Skip to main content

The Sunday Salon -- Jan 17, 2010

The Sunday Salon.com

I can't believe January is already half over and my next semester is starting this week. Time to start focusing on my thesis. Which means my reading is going to suffer a bit. A bit, I hope.

I had a slightly better reading week. I'm still trying to manage my time between blogging, reading and navigating through the huge deluge of blogs on my reader. From this week on, I have my thesis to add to the list as well. Oh well, life's getting busier!

This past week, I read and reviewed:
  1. Night Runner by Max Turner
  2. Embroideries by Marjane Satrapi
I also completed The Bell Jar, and am almost through Say you're one of them. I'll post both reviews sometime this week, when I get a breather. I totally loved The Bell Jar, though I did have some reservations about it as well. As for Say you're one of them, I've only finished the two novellas. I'm not entirely impressed with them, but they are certainly moving.

Next, I have The Hobbit, Her Fearful Symmetry, Daddy Long-Legs and Chopin Manuscript. I'm particularly curious about Chopin Manuscript, since it has a chapter each by 15 mystery writers, and can't wait to see how this joint experiment has turned out. Have you read or listened to this book?

Last week, Diane @ Bibliophile By the Sea gave me this Love Your Header Award. I feel so honored! Thanks Diane! By the way, you should check out her blog, she is a terrific reviewer and an awesome blogger, and of course, her header is really beautiful!

blog_header_award

I'm passing this award on to a few bloggers, whose header I truly love. I tried to pass it on to those who haven't received it previously. But I might have slipped up.
  1. Debbie's Book Bag
  2. Aleksandra's Corner 
  3. So Many Books, So Little Time
 That's all for this Sunday, let me get on to planning for the week ahead!

Read other Sunday Salon posts.

Comments

Brianne said…
You definitely deserved that award! I just clicked onto your blog and was like "Wow. Love that header"
:)
Aleksandra said…
Thank you for the award, Athira! :D
Kristen said…
Good luck with school and your thesis!
Athira said…
Brianne, thank you! :)

Aleksandra, you're welcome!

Kristen, thanks!
justpeachy36 said…
Thank-You for the award. It's my first one! I'm so excited LOL...
Athira said…
Debbie, you are welcome!! :)

Popular posts from this blog

Hell-Heaven by Jhumpa Lahiri (Short Fiction Review)

I first read Jhumpa Lahiri years ago, when her Interpreter of Maladies was making a huge buzz. At the time, I didn't catch any of the buzz, but for some reason, when I saw the book on the shelf at the store I was browsing in, I felt it just might be a decent read. Funnily, I read the entire short story collection without complaining about it, but for some reason, I cannot read any collection anymore without agonizing over its disjoint nature.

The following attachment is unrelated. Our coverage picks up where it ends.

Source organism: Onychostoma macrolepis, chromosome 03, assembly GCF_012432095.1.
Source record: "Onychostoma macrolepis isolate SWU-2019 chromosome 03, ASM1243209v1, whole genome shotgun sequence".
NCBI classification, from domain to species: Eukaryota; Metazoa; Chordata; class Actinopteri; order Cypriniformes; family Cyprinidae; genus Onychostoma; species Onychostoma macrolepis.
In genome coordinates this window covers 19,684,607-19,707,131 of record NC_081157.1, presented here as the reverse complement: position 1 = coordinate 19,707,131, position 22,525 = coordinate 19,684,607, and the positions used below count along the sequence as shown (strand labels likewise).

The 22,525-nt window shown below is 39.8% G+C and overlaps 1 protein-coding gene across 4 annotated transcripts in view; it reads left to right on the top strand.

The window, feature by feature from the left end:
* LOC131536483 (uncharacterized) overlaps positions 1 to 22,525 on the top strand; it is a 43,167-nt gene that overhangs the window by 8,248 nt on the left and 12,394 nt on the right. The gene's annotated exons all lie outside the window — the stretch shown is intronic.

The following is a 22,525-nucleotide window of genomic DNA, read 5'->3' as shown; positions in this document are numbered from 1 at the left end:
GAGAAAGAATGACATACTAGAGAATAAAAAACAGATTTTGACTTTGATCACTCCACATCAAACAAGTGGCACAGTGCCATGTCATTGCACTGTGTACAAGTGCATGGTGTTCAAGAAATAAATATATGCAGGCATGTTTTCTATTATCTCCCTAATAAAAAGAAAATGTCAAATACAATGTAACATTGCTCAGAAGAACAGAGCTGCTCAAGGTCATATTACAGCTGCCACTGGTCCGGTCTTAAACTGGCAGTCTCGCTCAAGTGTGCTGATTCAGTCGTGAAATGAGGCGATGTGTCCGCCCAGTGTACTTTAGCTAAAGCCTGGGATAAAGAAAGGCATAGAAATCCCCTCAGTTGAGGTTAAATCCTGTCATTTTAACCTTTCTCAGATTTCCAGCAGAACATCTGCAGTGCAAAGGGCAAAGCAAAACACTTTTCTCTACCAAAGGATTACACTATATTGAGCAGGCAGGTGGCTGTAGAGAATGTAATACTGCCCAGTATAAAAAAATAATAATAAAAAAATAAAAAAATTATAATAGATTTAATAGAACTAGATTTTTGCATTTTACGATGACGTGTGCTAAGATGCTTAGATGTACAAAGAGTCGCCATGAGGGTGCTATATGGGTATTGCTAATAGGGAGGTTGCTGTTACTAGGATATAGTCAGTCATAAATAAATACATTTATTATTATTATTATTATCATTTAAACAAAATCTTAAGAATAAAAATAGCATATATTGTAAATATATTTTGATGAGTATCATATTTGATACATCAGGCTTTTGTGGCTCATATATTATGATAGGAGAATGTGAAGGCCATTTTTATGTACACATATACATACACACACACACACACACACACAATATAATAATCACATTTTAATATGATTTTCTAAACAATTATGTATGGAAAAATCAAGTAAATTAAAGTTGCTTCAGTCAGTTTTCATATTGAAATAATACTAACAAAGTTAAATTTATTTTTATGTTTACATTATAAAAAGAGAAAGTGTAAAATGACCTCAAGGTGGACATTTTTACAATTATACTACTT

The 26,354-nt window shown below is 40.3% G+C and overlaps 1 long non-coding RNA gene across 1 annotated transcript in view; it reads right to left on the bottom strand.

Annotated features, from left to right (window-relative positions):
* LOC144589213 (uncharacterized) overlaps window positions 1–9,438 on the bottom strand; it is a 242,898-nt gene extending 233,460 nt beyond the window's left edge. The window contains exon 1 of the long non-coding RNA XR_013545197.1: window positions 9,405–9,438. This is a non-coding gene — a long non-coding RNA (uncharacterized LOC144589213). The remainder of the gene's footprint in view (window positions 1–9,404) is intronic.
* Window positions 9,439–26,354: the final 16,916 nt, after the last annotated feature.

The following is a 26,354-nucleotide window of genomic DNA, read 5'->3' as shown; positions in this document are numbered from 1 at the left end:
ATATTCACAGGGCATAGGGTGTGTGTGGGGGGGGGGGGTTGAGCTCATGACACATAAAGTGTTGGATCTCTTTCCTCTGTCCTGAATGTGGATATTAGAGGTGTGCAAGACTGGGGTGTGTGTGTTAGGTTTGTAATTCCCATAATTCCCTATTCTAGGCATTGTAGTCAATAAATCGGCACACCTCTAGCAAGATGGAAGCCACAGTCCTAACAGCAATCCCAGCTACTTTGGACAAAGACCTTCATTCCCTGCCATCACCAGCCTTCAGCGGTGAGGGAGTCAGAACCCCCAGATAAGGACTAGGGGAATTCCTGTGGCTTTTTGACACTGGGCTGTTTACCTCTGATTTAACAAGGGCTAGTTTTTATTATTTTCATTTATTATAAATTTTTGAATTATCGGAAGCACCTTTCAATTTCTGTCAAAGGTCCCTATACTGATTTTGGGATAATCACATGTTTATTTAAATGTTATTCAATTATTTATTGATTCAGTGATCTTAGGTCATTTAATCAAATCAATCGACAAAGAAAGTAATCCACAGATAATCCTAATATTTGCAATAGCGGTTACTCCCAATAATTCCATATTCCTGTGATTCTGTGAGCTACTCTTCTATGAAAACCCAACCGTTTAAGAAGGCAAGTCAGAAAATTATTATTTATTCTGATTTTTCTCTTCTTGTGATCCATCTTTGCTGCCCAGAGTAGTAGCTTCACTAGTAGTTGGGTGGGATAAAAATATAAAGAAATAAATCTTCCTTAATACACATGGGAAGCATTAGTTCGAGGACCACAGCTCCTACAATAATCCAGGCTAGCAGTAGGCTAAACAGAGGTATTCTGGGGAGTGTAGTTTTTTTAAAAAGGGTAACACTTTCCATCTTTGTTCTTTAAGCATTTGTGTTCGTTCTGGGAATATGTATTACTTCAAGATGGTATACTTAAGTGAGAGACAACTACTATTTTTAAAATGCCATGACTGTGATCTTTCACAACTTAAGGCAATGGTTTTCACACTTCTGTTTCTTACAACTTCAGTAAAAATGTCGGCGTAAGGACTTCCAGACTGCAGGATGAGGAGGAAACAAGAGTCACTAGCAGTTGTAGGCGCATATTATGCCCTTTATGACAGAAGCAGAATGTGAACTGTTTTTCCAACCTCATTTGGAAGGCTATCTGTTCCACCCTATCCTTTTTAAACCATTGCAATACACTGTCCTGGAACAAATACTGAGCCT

I did enjoy Interpreter of Maladies, but I did get bothered by the thread of loneliness and infidelity and distrust that laced through the stories. For that reason, I have been reluctant to read Unaccustomed Earth. However, when I came across Hell-Heaven at the NewYorker - a free short story from her book, I decided to go ahead and read it. I can't resist the pull of stories set in India or featuring Indian characters, and it is that same aspect that hooked me throughout this story.


In Hell-Heaven, the narrator contemplates the relations…

Where'd You Go, Bernadette by Maria Semple

Maybe that’s what religion is, hurling yourself off a cliff and trusting that something bigger will take care of you and carry you to the right place.
Bernadette Fox has a reputation. While her husband and her daughter Bee love her, there's barely anyone else who share the sentiment. Her neighbor Audrey loves to gossip mean things about her with her close friend, Soo-Lin. The other parents of kids at Bee's school look down on Bernadette because she doesn't involve herself in school affairs. Bernadette herself goes out of her way to avoid company.

And then one day, Bee comes home with an excellent report card and asks for her reward - a family trip to Antarctica. The very plan throws Bernadette into a panic but she has no other option. She hires a virtual assistant, based out of India to take care of all her demands, including getting prescriptions at her local pharmacy, doing her online shopping and taking care of some of the logistics of her trip. (It is ridiculous! Bern…

The Lottery by Shirley Jackson (Short Fiction review)

With the Hunger Games hype that engulfed us last week, it was hard to avoid all the discussion of similar works that existed. Of the many titles that I came across, two stood out particularly - a short story called The Lottery and a Japanese novel (and movie) called Battle Royale (which I'm reading right now and just cannot put down). The novel will be fodder for another post, so for now, I just want to rave about the awesomeness that was The Lottery.

In contemporary America, villagers across the country are gathering on the 27th of June (and some a day earlier) for an annual event called the Lottery. Children, women, men, all come to the main square of their village or town, where the lottery master keeps a black box full of paper chips. One of these chips is marked has a special mark on it to identify the winner (the person who draws that chip). Not everyone draws however, but only the head of the family. Husbands are viewed as the head of their families/households, and if the …